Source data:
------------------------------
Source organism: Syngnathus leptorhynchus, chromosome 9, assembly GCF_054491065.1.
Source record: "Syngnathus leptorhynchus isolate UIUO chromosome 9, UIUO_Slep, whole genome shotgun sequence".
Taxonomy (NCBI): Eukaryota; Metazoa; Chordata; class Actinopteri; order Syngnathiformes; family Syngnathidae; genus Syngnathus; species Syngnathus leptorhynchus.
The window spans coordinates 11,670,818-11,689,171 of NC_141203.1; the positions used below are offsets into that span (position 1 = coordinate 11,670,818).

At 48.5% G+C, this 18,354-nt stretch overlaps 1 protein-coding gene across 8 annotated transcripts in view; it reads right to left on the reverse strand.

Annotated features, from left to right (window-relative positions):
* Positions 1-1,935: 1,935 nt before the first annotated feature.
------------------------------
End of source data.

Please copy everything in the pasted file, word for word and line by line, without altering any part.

Source organism: Syngnathus leptorhynchus, chromosome 9, assembly GCF_054491065.1.
Source record: "Syngnathus leptorhynchus isolate UIUO chromosome 9, UIUO_Slep, whole genome shotgun sequence".
Taxonomy (NCBI): Eukaryota; Metazoa; Chordata; class Actinopteri; order Syngnathiformes; family Syngnathidae; genus Syngnathus; species Syngnathus leptorhynchus.
The window spans coordinates 11,670,818-11,689,171 of NC_141203.1; the positions used below are offsets into that span (position 1 = coordinate 11,670,818).

At 48.5% G+C, this 18,354-nt stretch overlaps 1 protein-coding gene across 8 annotated transcripts in view; it reads right to left on the reverse strand.

Annotated features, from left to right (window-relative positions):
* Positions 1-1,935: 1,935 nt before the first annotated feature.